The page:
Yard and Garden: Your guide to growing petunias from spring to summer

Aaron J. Steil
Iowa State University Extension

Petunias are one of the most common annuals in garden centers each spring. Their colorful blooms grace containers, hanging baskets and garden beds all summer.

In this article, Iowa State University Extension and Outreach horticulturists answer questions about growing petunias in your landscape.

What types of petunias can I plant in my garden?

Pink petunias in a flower bed.

Petunia (Petunia × hybrida) varieties can be divided into four main categories or types based on flower and growth characteristics.

Grandifloras have large single or double flowers up to five inches across on mounding, trailing plants. Common grandiflora petunias include varieties in the Dreams, Ultra, Prism, Limbo, Daddy, Supercascade and Storm Series.

Overall, grandifloras have large flowers, but not as many flowers as the other types. The blooms don’t hold up as well during rainy weather or in hot conditions, either. Plants may become unkempt and straggly by late summer.

While Multiflora petunias produce smaller, single or double flowers (1-2 inches across), they are more abundant than grandifloras. Multifloras also have a mounding, trailing habit, but are generally more compact and resistant to wet weather than the grandifloras. They work well in mass plantings, flower beds and containers.

More modern cultivars of multiflora petunias are sometimes referred to as floribundas. Multiflora petunias include varieties in the Celebrity, Carpet, Mirage, Madness and Hurrah Series.

Milliflora petunias are compact, miniature plants that produce abundant 1- to 1½-inch-diameter flowers. They are good choices for containers and edging flower beds.

Milliflora petunias include varieties in the Fantasy and Picobella Series.

Spreading or groundcover petunias are vigorous, low-growing plants that spread to cover large areas, sometimes up to 3 or 4 feet in diameter. Spreading petunias possess excellent heat and drought tolerance and require little maintenance. They are great choices for containers and baskets and as annual groundcovers.

Some varieties in this group are referred to as hedgiflora types. Spreading petunias include those in the Wave, Shock Wave, Easy Wave, Tidal Wave, Ramblin’, Triology and Avalanche Series.

A few popular series of petunias don’t fit neatly into these four groups. They possess some of the best characteristics from all the groups. They tend to have large flowers with a mounding, trailing but compact habit, and excellent heat and rain tolerance. These include petunias in the Surfinia, Supertunia and Suntunia series.

Million bells (Calibrachoa) is a closely related species to petunia with abundant small petunia-like flowers and a compact trailing habit that is perfect for containers and hanging baskets. Popular million bells varieties include those in the Superbells, Cruze and Million Bells series.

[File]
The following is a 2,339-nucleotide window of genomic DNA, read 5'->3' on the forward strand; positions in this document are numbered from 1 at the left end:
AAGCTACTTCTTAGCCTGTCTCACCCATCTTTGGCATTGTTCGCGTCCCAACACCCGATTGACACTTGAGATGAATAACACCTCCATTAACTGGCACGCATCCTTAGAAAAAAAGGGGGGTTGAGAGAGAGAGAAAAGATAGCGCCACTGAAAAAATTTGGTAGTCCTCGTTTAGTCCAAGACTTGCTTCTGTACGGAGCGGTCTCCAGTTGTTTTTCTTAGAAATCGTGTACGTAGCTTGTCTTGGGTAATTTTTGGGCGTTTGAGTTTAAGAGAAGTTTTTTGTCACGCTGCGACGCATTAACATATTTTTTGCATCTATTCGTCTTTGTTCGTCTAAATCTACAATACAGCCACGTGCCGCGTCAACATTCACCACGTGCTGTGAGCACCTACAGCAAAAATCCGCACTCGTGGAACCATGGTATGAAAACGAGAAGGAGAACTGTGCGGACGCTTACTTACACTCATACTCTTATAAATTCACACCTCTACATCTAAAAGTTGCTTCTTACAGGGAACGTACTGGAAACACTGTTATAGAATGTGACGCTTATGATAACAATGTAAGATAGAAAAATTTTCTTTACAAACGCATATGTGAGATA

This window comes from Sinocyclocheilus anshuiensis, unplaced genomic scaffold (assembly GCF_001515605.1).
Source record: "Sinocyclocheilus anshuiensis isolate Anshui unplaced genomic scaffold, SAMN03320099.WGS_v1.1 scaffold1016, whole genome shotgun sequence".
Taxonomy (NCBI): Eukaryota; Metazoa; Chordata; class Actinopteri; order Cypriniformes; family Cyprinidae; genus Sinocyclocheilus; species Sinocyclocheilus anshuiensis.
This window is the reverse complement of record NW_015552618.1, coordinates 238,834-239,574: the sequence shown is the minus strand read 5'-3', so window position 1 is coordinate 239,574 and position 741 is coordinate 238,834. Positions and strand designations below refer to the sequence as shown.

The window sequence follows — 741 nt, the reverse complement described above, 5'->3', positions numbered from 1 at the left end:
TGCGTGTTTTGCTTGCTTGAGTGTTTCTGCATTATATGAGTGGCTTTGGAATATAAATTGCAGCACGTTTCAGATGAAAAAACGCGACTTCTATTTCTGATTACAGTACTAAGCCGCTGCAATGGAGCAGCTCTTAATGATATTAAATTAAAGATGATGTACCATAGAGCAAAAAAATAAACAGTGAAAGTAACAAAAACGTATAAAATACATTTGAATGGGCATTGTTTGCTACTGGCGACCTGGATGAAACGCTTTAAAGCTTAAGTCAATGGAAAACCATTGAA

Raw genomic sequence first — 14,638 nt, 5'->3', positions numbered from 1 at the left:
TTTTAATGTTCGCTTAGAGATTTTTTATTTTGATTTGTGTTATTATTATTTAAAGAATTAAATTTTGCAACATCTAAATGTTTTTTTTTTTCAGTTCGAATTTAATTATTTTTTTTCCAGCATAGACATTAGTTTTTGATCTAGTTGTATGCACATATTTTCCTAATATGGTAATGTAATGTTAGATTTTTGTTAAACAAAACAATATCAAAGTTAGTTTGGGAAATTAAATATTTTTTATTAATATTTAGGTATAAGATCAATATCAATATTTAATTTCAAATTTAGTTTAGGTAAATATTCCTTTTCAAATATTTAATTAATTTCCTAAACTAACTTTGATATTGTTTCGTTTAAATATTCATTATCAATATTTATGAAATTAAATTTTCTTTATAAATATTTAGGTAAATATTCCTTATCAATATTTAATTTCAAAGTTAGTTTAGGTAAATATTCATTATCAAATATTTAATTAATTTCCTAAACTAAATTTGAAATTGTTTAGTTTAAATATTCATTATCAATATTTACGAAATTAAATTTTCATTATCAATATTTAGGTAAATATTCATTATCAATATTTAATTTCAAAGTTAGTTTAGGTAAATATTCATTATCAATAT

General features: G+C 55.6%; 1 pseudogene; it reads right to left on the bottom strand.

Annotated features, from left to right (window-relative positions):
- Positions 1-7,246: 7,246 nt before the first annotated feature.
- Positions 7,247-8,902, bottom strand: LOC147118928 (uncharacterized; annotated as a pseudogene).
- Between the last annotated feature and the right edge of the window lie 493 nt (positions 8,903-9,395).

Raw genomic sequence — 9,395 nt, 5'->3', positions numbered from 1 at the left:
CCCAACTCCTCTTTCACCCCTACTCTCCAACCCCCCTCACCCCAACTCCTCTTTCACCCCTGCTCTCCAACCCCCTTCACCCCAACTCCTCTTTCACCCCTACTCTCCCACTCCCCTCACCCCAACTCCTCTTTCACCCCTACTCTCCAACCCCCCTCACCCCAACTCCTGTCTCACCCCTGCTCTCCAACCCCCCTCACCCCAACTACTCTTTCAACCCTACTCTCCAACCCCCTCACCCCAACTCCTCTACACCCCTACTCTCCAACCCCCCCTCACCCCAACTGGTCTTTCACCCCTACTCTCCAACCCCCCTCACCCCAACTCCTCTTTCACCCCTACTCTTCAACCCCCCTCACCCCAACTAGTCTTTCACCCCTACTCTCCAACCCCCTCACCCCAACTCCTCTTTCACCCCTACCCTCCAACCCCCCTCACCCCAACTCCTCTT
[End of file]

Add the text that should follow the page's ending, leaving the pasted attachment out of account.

What is a good planting site for petunias?

Petunias perform best in sunny locations. The planting site should receive at least six hours of direct sun per day.

They also require a moderately fertile, well-drained soil. Crown or root rots may be problems in wet, poorly drained sites. Poorly drained soils can often be improved by incorporating organic matter (compost, peat or composted manure) into the soil.

Many varieties of petunias can be planted in window boxes and hanging baskets.

Many cultivars of petunia are also well-suited for containers, window boxes and hanging baskets.

What should I look for when purchasing petunia plants?

When buying petunias, select compact, stocky plants. Tall, spindly petunias will need to be pinched to encourage the plants to spread and take longer to develop into attractive plants.

If buying plants from a greenhouse, harden the petunias outdoors for a few days before planting in the garden. Initially place the plants in a shady, protected location and then gradually expose them to longer periods of direct sun. Bring plants indoors if freezing temperatures are predicted.

When can petunias be planted outdoors?

Petunias should be planted in the garden after the danger of frost is past. It’s usually safe to begin planting petunias in late April in southern Iowa and mid-May in northern parts of the state.

Plant petunias about 12 inches apart. The spreading types should be planted 2 to 2½ feet apart. Pinch back grandifloras and multifloras to encourage branching. Pinching is especially helpful for tall, leggy plants. Millifloras and spreading petunias usually don’t require pinching.

How should I care for petunias during the growing season?

During dry weather, a deep watering once every seven to 10 days should be sufficient for petunias in beds and borders. Plants in containers will need to be watered more frequently. Check containers often and water when the soil surface becomes dry. Petunias growing in containers should be fertilized every two to four weeks with a dilute fertilizer solution.

To encourage additional blooms and improve plant appearance, remove the spent flowers on grandiflora petunias. Milliflora, spreading and some multiflora petunias are self-cleaning and don’t require deadheading.

Leggy petunias can be rejuvenated by cutting them back to about half their length in mid-summer. After pruning, fertilize and water the plants to promote new growth.